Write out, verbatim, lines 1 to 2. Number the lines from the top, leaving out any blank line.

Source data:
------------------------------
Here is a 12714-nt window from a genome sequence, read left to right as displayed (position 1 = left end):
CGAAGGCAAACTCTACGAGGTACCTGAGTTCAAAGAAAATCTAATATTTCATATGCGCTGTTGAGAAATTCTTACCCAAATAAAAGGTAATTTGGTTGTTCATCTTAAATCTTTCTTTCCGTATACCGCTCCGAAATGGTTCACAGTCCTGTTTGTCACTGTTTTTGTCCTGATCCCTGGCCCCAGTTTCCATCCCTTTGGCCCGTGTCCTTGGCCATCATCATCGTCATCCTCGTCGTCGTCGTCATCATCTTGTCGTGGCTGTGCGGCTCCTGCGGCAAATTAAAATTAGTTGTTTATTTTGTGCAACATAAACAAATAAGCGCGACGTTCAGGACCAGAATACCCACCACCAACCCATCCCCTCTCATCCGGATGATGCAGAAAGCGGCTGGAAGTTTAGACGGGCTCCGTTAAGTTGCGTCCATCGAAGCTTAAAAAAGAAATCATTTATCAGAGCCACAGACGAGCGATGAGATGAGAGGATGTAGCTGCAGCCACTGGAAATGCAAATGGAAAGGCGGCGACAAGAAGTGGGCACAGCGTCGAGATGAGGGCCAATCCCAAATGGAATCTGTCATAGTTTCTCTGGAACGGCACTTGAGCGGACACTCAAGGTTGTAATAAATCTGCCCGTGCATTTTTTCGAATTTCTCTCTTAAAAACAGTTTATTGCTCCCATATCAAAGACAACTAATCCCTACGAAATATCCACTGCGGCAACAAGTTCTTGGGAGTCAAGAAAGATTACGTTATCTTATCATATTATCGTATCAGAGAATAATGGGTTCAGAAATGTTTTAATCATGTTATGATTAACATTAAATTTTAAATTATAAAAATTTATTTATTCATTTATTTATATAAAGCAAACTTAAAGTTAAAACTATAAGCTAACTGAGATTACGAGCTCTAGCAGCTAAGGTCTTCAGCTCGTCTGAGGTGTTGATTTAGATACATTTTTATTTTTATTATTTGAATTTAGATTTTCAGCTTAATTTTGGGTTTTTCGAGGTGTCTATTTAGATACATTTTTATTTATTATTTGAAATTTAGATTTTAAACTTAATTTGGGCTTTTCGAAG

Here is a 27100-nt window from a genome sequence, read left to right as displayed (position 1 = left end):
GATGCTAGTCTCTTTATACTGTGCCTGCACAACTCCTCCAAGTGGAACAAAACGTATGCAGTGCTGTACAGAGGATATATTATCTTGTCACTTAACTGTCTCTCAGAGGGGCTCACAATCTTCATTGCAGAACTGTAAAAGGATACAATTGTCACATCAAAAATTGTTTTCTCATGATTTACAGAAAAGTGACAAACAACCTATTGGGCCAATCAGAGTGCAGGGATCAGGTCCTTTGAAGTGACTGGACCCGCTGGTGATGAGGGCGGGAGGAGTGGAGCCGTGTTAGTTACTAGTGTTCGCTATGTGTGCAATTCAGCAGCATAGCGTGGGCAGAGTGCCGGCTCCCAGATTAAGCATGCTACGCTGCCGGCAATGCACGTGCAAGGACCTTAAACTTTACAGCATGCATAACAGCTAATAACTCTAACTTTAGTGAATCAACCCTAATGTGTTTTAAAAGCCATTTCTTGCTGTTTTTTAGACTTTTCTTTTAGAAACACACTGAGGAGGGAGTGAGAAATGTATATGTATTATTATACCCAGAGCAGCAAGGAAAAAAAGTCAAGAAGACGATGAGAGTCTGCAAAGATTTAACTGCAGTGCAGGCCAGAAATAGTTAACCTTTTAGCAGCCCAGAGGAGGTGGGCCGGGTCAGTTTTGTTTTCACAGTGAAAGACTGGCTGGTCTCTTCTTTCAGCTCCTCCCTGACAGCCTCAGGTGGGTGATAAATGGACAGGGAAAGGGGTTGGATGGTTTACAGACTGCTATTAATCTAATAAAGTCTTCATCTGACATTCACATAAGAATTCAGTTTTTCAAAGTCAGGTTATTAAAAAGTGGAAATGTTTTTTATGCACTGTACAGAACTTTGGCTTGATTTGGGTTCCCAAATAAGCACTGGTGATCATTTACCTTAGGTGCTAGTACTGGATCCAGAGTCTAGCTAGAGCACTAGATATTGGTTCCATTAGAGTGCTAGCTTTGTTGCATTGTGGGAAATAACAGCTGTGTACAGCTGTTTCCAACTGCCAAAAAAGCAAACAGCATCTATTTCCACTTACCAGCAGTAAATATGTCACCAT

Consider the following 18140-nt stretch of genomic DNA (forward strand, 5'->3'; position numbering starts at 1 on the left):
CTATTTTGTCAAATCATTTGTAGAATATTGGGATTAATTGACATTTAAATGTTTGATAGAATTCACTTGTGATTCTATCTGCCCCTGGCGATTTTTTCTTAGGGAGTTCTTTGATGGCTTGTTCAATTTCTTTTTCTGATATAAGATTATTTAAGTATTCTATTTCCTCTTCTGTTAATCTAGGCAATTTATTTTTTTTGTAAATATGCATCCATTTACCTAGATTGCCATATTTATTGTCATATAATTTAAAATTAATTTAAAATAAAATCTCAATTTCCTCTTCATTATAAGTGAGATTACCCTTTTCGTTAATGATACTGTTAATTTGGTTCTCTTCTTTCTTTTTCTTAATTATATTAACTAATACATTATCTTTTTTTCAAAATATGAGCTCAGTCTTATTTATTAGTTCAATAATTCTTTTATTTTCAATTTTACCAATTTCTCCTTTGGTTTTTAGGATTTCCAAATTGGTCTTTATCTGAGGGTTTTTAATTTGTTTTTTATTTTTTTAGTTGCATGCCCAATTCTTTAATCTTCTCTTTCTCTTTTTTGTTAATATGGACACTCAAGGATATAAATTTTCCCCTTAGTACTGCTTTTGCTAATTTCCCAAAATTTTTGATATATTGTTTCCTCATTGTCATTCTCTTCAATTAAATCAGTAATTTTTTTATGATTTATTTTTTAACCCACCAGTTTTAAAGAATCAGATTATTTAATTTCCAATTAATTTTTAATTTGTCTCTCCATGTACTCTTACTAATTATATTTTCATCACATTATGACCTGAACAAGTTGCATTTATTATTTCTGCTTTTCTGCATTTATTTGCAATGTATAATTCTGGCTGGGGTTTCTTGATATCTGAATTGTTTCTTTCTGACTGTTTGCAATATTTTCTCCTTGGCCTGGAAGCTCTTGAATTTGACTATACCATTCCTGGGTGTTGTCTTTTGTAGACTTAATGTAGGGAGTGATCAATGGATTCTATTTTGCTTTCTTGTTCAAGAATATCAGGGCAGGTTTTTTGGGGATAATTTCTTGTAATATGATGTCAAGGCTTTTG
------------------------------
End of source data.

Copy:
Here is a 12714-nt window from a genome sequence, read left to right as displayed (position 1 = left end):
CGAAGGCAAACTCTACGAGGTACCTGAGTTCAAAGAAAATCTAATATTTCATATGCGCTGTTGAGAAATTCTTACCCAAATAAAAGGTAATTTGGTTGTTCATCTTAAATCTTTCTTTCCGTATACCGCTCCGAAATGGTTCACAGTCCTGTTTGTCACTGTTTTTGTCCTGATCCCTGGCCCCAGTTTCCATCCCTTTGGCCCGTGTCCTTGGCCATCATCATCGTCATCCTCGTCGTCGTCGTCATCATCTTGTCGTGGCTGTGCGGCTCCTGCGGCAAATTAAAATTAGTTGTTTATTTTGTGCAACATAAACAAATAAGCGCGACGTTCAGGACCAGAATACCCACCACCAACCCATCCCCTCTCATCCGGATGATGCAGAAAGCGGCTGGAAGTTTAGACGGGCTCCGTTAAGTTGCGTCCATCGAAGCTTAAAAAAGAAATCATTTATCAGAGCCACAGACGAGCGATGAGATGAGAGGATGTAGCTGCAGCCACTGGAAATGCAAATGGAAAGGCGGCGACAAGAAGTGGGCACAGCGTCGAGATGAGGGCCAATCCCAAATGGAATCTGTCATAGTTTCTCTGGAACGGCACTTGAGCGGACACTCAAGGTTGTAATAAATCTGCCCGTGCATTTTTTCGAATTTCTCTCTTAAAAACAGTTTATTGCTCCCATATCAAAGACAACTAATCCCTACGAAATATCCACTGCGGCAACAAGTTCTTGGGAGTCAAGAAAGATTACGTTATCTTATCATATTATCGTATCAGAGAATAATGGGTTCAGAAATGTTTTAATCATGTTATGATTAACATTAAATTTTAAATTATAAAAATTTATTTATTCATTTATTTATATAAAGCAAACTTAAAGTTAAAACTATAAGCTAACTGAGATTACGAGCTCTAGCAGCTAAGGTCTTCAGCTCGTCTGAGGTGTTGATTTAGATACATTTTTATTTTTATTATTTGAATTTAGATTTTCAGCTTAATTTTGGGTTTTTCGAGGTGTCTATTTAGATACATTTTTATTTATTATTTGAAATTTAGATTTTAAACTTAATTTGGGCTTTTCGAAG